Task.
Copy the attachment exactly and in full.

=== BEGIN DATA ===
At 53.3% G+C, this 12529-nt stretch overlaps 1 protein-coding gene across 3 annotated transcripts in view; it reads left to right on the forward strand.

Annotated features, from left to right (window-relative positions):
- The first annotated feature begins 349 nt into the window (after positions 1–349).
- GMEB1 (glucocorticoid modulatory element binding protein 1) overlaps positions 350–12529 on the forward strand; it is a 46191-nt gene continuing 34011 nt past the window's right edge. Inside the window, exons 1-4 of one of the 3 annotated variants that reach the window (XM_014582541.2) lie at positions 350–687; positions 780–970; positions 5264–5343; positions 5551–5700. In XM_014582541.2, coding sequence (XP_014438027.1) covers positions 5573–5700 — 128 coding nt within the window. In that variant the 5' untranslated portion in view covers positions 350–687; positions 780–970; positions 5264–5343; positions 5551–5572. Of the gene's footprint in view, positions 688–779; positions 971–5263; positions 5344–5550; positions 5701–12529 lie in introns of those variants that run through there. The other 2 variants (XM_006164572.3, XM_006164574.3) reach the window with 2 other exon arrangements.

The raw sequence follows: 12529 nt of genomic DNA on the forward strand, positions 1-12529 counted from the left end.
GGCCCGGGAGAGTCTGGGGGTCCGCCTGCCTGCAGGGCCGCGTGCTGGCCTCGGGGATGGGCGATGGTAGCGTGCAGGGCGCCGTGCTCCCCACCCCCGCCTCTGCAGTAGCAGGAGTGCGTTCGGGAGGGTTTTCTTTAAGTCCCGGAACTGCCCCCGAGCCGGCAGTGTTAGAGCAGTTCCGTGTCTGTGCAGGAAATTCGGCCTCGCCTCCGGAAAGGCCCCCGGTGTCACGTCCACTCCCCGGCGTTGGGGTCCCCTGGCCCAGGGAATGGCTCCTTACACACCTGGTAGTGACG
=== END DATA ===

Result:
At 53.3% G+C, this 12529-nt stretch overlaps 1 protein-coding gene across 3 annotated transcripts in view; it reads left to right on the forward strand.

Annotated features, from left to right (window-relative positions):
- The first annotated feature begins 349 nt into the window (after positions 1–349).
- GMEB1 (glucocorticoid modulatory element binding protein 1) overlaps positions 350–12529 on the forward strand; it is a 46191-nt gene continuing 34011 nt past the window's right edge. Inside the window, exons 1-4 of one of the 3 annotated variants that reach the window (XM_014582541.2) lie at positions 350–687; positions 780–970; positions 5264–5343; positions 5551–5700. In XM_014582541.2, coding sequence (XP_014438027.1) covers positions 5573–5700 — 128 coding nt within the window. In that variant the 5' untranslated portion in view covers positions 350–687; positions 780–970; positions 5264–5343; positions 5551–5572. Of the gene's footprint in view, positions 688–779; positions 971–5263; positions 5344–5550; positions 5701–12529 lie in introns of those variants that run through there. The other 2 variants (XM_006164572.3, XM_006164574.3) reach the window with 2 other exon arrangements.

The raw sequence follows: 12529 nt of genomic DNA on the forward strand, positions 1-12529 counted from the left end.
GGCCCGGGAGAGTCTGGGGGTCCGCCTGCCTGCAGGGCCGCGTGCTGGCCTCGGGGATGGGCGATGGTAGCGTGCAGGGCGCCGTGCTCCCCACCCCCGCCTCTGCAGTAGCAGGAGTGCGTTCGGGAGGGTTTTCTTTAAGTCCCGGAACTGCCCCCGAGCCGGCAGTGTTAGAGCAGTTCCGTGTCTGTGCAGGAAATTCGGCCTCGCCTCCGGAAAGGCCCCCGGTGTCACGTCCACTCCCCGGCGTTGGGGTCCCCTGGCCCAGGGAATGGCTCCTTACACACCTGGTAGTGACG